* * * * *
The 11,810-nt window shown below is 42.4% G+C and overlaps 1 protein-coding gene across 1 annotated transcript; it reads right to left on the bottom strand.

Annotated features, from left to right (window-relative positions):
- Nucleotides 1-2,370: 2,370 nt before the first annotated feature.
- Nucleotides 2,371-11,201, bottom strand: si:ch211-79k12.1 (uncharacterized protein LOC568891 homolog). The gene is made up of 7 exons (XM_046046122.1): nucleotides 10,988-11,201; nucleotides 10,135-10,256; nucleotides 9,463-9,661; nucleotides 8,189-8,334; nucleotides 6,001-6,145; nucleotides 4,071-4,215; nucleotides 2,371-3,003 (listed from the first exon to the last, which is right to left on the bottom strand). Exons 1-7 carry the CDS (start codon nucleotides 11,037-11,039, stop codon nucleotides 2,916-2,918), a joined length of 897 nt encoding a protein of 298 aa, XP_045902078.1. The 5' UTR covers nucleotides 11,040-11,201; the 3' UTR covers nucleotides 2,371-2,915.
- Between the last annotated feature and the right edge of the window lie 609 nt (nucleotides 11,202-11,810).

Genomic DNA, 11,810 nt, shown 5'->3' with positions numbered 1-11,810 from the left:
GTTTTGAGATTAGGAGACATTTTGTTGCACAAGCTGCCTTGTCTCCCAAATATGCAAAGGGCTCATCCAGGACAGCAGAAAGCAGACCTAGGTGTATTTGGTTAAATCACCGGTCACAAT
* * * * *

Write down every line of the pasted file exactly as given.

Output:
The 11,810-nt window shown below is 42.4% G+C and overlaps 1 protein-coding gene across 1 annotated transcript; it reads right to left on the bottom strand.

Annotated features, from left to right (window-relative positions):
- Nucleotides 1-2,370: 2,370 nt before the first annotated feature.
- Nucleotides 2,371-11,201, bottom strand: si:ch211-79k12.1 (uncharacterized protein LOC568891 homolog). The gene is made up of 7 exons (XM_046046122.1): nucleotides 10,988-11,201; nucleotides 10,135-10,256; nucleotides 9,463-9,661; nucleotides 8,189-8,334; nucleotides 6,001-6,145; nucleotides 4,071-4,215; nucleotides 2,371-3,003 (listed from the first exon to the last, which is right to left on the bottom strand). Exons 1-7 carry the CDS (start codon nucleotides 11,037-11,039, stop codon nucleotides 2,916-2,918), a joined length of 897 nt encoding a protein of 298 aa, XP_045902078.1. The 5' UTR covers nucleotides 11,040-11,201; the 3' UTR covers nucleotides 2,371-2,915.
- Between the last annotated feature and the right edge of the window lie 609 nt (nucleotides 11,202-11,810).

Genomic DNA, 11,810 nt, shown 5'->3' with positions numbered 1-11,810 from the left:
GTTTTGAGATTAGGAGACATTTTGTTGCACAAGCTGCCTTGTCTCCCAAATATGCAAAGGGCTCATCCAGGACAGCAGAAAGCAGACCTAGGTGTATTTGGTTAAATCACCGGTCACAAT